God's Word for Today

Wednesday, November 10, 2010

A Disciple Moment: A Fresh Look at Some Very Old Words

Sometimes moments of clarity happen when you least expect it.

I don’t know about you but sometime the writers of the bible don’t seem like real people to me. It is hard for me to see them as flesh and bone individuals that walked around in the real world. The world we live in today seems so very different from the world that the Patriarchs lived in. Thousand of yeas have passed yet God’s word is eternal.

When I think about Abraham or Moses I think in terms of Prophets and great leaders. For me it is sometimes hard to see past the great acts of God that surrounded the Patriarchs and look at the real flesh and bone humans that they were.

Isn’t that just human nature, we allow our vision to be clouded by what are perceptions are or from what we can see on the outside. Things of the past seem so far removed from what our life is like today. The imagery of Moses using a cell phone or Abraham consulting his GPS is just an hard to picture as it is for me to place myself in a caravan of wandering Hebrews in the desert.

Yet the one thing that has not changed is human nature. My feelings, the emotions I have and the thoughts that wander through my mind can not be that different from our Patriarchal counterparts of ages ago.

When I get angry I want to see justice. When I weep I want to be comforted. When I am confused I seek understanding. When I am suffering I search for peace. When I read the psalms I see so very clearly all of these human yearnings, yearning from thousands of years ago are just as relevant as the yearning of our hearts today.

The supplemental material that we work with in Disciple is a wonderful compilation of background material as well as question that give opportunities to look at the scriptures from a personal perspective.

Psalm 137 is a sorrowful lament for the pain that they Israelites were suffering. It is so easy after the many readings about the trials and the numerous times the Israelite faced suffering by the numerous invading armies or warring faction that surrounded them to gloss over the underlying heartache.

When I am grieving over something it is most likely because the situation has struck a very personal cord within in my heart. Someone close to me is no longer present in my life and I am heartbroken that I will not see them again on this earth. When I am angry over a perceived wrong or when something unfair or hurtful happens my human side wants, longs for or imagines harsh retribution.

The unknown writer of Psalm 137 packed this lament full of real life emotion if I will but open my human eyes and see. 

The question was asked this week: As you read Psalm 137 were you surprised by verse 9? What would cause the psalmist to be so angry?

8 O Daughter of Babylon, doomed to destruction,
   happy is he who repays you
   for what you have done to us—
9 he who seizes your infants
   and dashes them against the rocks.

My answer, I had to stop as as the reality of the situation washed over me. My heart ached as I read the bitter heartbreak of these words. Very personal words of a tragic gut wrenching unimaginable situation.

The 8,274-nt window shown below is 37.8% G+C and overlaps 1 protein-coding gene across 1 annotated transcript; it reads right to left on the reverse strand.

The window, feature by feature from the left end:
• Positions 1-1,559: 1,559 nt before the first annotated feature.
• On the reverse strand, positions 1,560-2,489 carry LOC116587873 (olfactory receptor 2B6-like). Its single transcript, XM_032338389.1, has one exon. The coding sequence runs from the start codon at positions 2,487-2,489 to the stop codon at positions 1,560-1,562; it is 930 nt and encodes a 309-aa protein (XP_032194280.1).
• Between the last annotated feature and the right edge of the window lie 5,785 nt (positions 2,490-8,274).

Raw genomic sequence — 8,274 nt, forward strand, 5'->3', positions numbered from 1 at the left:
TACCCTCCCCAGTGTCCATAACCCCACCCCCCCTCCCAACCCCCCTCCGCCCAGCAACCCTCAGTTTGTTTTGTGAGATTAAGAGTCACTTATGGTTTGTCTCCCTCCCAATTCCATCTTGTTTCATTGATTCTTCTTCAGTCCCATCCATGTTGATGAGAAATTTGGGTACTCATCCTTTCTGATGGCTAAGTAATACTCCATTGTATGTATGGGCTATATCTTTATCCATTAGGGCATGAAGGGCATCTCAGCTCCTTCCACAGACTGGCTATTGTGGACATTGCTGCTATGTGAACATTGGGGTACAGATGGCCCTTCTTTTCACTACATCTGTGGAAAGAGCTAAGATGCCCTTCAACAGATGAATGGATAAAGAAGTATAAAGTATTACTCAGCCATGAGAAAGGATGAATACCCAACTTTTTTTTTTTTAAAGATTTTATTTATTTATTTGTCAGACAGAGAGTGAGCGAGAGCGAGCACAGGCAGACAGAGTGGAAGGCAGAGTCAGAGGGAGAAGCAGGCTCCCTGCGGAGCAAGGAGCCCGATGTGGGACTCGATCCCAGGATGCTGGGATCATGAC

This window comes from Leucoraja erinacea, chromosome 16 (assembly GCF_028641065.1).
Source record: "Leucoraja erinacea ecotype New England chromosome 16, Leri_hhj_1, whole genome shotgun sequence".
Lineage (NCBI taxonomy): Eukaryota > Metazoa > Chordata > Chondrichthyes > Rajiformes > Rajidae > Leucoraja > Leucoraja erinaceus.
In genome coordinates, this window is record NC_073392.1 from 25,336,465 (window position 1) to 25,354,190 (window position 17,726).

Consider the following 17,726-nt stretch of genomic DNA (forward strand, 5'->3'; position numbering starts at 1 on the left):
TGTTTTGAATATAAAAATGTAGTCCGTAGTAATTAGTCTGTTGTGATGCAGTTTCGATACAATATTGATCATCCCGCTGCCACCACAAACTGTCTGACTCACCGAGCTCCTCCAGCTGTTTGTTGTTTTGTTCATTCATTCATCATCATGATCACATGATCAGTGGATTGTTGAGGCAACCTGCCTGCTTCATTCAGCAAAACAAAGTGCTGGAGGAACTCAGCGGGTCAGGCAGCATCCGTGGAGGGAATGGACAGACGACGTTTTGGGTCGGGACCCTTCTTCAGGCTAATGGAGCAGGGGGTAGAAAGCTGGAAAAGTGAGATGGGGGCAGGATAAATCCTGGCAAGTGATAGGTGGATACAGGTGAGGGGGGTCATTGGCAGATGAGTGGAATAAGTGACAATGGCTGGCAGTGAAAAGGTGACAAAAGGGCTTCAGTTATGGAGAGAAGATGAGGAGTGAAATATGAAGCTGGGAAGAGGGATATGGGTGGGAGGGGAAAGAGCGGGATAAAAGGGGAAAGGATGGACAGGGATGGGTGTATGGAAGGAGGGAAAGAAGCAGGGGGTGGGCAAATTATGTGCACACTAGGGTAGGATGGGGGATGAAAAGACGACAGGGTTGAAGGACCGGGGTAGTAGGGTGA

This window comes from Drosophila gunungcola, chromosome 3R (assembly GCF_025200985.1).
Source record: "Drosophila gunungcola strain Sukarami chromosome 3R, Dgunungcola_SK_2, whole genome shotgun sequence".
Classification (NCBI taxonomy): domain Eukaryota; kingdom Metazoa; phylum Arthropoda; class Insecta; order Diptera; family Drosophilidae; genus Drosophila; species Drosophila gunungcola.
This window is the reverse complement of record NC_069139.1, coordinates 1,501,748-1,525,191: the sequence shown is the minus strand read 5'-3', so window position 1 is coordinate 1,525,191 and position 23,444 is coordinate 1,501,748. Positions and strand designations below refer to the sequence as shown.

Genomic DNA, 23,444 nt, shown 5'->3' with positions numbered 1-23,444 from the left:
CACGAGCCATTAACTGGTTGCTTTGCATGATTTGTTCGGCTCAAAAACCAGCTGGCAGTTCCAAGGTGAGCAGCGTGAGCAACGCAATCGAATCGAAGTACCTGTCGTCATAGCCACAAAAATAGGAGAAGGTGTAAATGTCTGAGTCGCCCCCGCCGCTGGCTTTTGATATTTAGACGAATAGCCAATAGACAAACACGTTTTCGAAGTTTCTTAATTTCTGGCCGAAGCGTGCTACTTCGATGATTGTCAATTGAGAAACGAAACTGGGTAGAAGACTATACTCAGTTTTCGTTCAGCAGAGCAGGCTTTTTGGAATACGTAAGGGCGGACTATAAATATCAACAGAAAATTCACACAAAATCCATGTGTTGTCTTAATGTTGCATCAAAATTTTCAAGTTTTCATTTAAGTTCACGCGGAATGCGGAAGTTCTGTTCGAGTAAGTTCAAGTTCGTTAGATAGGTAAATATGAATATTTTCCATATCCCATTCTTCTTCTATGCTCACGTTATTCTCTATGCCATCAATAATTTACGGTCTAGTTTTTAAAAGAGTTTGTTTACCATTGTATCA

My children are healthy beautiful young people, they live in a world where they can live and worship freely. The have never really suffered, not really. They have lost grandparents and had unpleasant things happen to then in the course of there lives but they have never thankfully faced the truly unthinkable. As a parent my heart breaks at the unimaginable image that verse 9 places in my thoughts, but I can also identify with the pain and heartbreak that motivate those words.

The Psalms are so full of every human emotion. What grieves the heart now grieved the heart a millennium ago. What brought joy to ones soul long ago still fills us with joy today.

God is unchanging and eternal. He meets my every need and opens my eyes every day to the intricacies of His Holy Word

Psalm 137 was a fresh reminder that God’s word is living and active. The psalmist were flesh and blood individuals and their words are relevant for us today. They convey the same emotions of joy, sorrow, heartache, praise, thanksgiving and above all how great God truly is.

Psalm 137
1 By the rivers of Babylon we sat and wept
   when we remembered Zion.
2 There on the poplars
   we hung our harps,
3 for there our captors asked us for songs,
   our tormentors demanded songs of joy;
   they said, “Sing us one of the songs of Zion!”

4 How can we sing the songs of the LORD
   while in a foreign land?
5 If I forget you, O Jerusalem,
   may my right hand forget its skill.
6 May my tongue cling to the roof of my mouth
   if I do not remember you,
if I do not consider Jerusalem
   my highest joy.

7 Remember, O LORD, what the Edomites did
   on the day Jerusalem fell.
“Tear it down,” they cried,
   “tear it down to its foundations!”

8 O Daughter of Babylon, doomed to destruction,
   happy is he who repays you
   for what you have done to us—
9 he who seizes your infants
   and dashes them against the rocks.

God’s word never returns to us empty it achieves the purpose that God intended it to achieve whether it was a thousand years ago or early this morning as I read psalm 137 with fresh eyes.

Isaiah 55:11

11 so is my word that goes out from my mouth:
   It will not return to me empty,
but will accomplish what I desire
   and achieve the purpose for which I sent it.

With Thankfulness


1 comment:

Beverlydru said...

Robin, It made my heart sing to see that you'd come by to say "hi" today. I don't spend nearly as much time as I'd like visiting my blog buddies.

Wonderful post.. I felt the breath of life on me as I read it...the Word is so wonderfully alive!

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